Homeowners who want to refinance but have little or no equity, might want to check out a federal government initiative called the Home Affordable Refinance Program, or HARP. Recently extended to the middle of 2012, HARP gives homeowners an opportunity to capture a lower interest rate or trade in an adjustable-rate mortgage for a fixed-rate loan, even if they are underwater on their mortgage — that is, they owe more than the house is worth.
HARP isn’t a free ride, however. Borrowers must complete a loan application, submit full documentation, meet other guidelines and pay closing costs, according to Vickee Adams, a spokeswoman for Wells Fargo in Des Moines, Iowa.
HARP is open only to borrowers whose existing mortgage is owned or guaranteed by Fannie Mae or Freddie Mac. That leaves out anyone whose loan is insured by the Federal Housing Administration or guaranteed by the Department of Veterans Affairs or Department of Agriculture. Exotic payment-option adjustable-rate mortgages, or ARMs, stated-income, stated-asset loans and larger jumbo loans are typically excluded.
The borrower must be current on the existing loan and have a good payment history. Fannie Mae allows one 30-day late payment in the prior 12 months. Freddie Mac requires no late payments in the prior 12 months.
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When the program was launched, an existing Fannie Mae loan had to be funded prior to March 1, 2009, and an existing Freddie Mac loan had to be funded prior to June 1, 2009. However, a recent program change has matched (aka “conformed”) Fannie Mae’s date to Freddie Mac’s, adding an additional three months of eligibility for those borrowers.
The window is still a stopper for some homeowners, according to Kirk Chivas, chief operating officer of First Commerce Financial in Wixom, Mich., which closed 60 HARP refinances last year.
“I wish they didn’t have it (only) through May 2009,” he says. “I wish it was a forever thing, or at least up through 2010 May, because home values were still declining.”
A second program change is that Freddie Mac has elected to exempt new HARP loans from certain recently announced “price adjustments,” or added fees, which lenders usually pass along to the borrower in the form of higher closing costs or a higher interest rate.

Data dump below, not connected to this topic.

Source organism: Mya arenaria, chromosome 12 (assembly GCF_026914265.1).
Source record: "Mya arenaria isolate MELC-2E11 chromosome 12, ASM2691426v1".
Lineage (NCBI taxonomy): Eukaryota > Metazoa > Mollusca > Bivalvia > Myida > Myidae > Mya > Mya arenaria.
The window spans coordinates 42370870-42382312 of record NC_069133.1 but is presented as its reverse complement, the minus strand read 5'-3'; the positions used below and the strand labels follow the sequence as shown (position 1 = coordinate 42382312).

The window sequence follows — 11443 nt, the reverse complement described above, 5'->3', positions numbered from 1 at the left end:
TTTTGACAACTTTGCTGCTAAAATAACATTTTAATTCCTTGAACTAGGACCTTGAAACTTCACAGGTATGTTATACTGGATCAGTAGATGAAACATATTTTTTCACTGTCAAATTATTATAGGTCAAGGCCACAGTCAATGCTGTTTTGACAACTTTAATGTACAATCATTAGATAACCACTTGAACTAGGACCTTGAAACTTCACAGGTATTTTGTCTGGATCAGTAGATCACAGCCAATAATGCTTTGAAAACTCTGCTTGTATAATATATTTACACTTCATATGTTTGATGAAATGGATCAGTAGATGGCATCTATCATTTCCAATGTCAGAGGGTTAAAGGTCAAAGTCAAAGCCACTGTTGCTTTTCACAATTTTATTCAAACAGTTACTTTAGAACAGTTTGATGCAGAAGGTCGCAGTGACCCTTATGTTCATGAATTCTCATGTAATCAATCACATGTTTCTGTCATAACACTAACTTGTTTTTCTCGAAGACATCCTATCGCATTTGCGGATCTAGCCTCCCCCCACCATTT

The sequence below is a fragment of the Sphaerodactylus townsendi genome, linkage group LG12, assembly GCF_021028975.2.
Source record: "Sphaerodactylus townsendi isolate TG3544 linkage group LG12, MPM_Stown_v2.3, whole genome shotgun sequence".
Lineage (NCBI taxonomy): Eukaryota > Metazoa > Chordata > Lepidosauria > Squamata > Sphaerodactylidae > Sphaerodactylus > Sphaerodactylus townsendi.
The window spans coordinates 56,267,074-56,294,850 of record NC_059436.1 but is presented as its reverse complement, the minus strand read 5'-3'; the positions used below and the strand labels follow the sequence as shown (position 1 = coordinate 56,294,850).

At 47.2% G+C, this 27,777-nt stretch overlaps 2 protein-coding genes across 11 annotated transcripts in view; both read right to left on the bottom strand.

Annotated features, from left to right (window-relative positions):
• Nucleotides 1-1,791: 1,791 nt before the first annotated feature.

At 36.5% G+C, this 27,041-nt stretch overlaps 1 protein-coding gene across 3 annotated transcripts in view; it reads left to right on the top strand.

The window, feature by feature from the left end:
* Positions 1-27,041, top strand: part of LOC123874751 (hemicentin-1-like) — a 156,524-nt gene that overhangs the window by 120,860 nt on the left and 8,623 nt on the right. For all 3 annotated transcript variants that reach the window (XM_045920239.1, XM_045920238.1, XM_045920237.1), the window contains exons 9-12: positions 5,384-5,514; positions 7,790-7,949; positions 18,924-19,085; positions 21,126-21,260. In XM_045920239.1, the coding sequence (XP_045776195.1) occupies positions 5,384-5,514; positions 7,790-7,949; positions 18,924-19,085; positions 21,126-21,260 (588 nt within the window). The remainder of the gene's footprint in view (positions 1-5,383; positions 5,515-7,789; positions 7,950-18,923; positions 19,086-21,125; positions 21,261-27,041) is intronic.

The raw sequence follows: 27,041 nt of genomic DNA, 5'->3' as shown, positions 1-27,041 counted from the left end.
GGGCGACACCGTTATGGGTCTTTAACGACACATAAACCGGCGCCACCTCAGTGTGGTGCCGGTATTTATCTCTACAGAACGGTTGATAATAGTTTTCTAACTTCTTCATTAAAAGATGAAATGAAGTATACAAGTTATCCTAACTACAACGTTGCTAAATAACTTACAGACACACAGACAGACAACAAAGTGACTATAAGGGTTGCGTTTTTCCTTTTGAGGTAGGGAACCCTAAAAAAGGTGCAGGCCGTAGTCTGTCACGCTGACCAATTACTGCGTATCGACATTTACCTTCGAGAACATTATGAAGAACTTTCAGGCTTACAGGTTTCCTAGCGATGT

New PMI Not Required
The chief advantage of HARP is that it allows borrowers to refinance with a loan-to-value, or LTV, ratio as high as 125%.
Borrowers naturally may wonder whether such loans will require private mortgage insurance, or PMI. The answer isn’t simple. In most cases, existing loans that have borrower-paid PMI are eligible, the PMI contract can be transferred to the new loan, and new PMI won’t be required. There are some technical exceptions, however, so borrowers should discuss their situation with a loan officer who is familiar with the guidelines. The main exception is that it is difficult or impossible to do a HARP refinance of a loan with lender-paid PMI. Most PMI policies are borrower-paid.
Another significant advantage is that borrowers who have a second loan can exclude that amount from the LTV ratio.
“The neatest thing about the program is that I have people who are 125% loan-to-value, but have a second mortgage. They may be 125-over or 175 or 150, and you can still do the loan,” Chivas says.
Borrowers whose LTV ratio is higher than 105%, though still within the 125% limit, likely will be subject to higher costs to refinance.
Not a Failure
HARP hasn’t lived up to its advance billing, nor has it been a flop. In 2010, Fannie Mae and Freddie Mac purchased or guaranteed about 621,800 HARP refinance loans, up from about 190,180 such loans in the prior year when the program was launched, according to the Federal Housing Finance Agency, or FHFA. Wells Fargo alone has closed more than 215,000 refinance loans with LTV ratios greater than 80% since HARP was started, Adams says.
“The claims of this particular program being a disaster are, I believe, completely inaccurate,” Chivas says.
That said, the number of homeowners who can benefit may be shrinking due to higher mortgage interest rates, he says. Upward adjustments in rates make refinancing less attractive, even for homeowners who could reduce their total interest expense over the term of the loan.
Homeowners who could benefit but haven’t yet acted may be angry or numb or despondent over the drop in the home’s value, Chivas says. Some are reluctant to spend $2,000 upfront, even to save $30,000 or more over the loan term, because they don’t feel secure about their job or financial situation.
Borrowers should note that the name “HARP” originated at the U.S. Treasury, but isn’t used by most lenders. Instead, Fannie Mae’s programs are part of its Refi Plus and DU, or Desktop Underwriter, Refi Plus while Freddie Mac’s program is called Relief Refinance Mortgage.
Borrowers seeking assistance are advised to shop around, regardless of whether their loan is in Fannie Mae land or Freddie Mac world. Asking for “the Treasury program that allows a higher LTV” might help.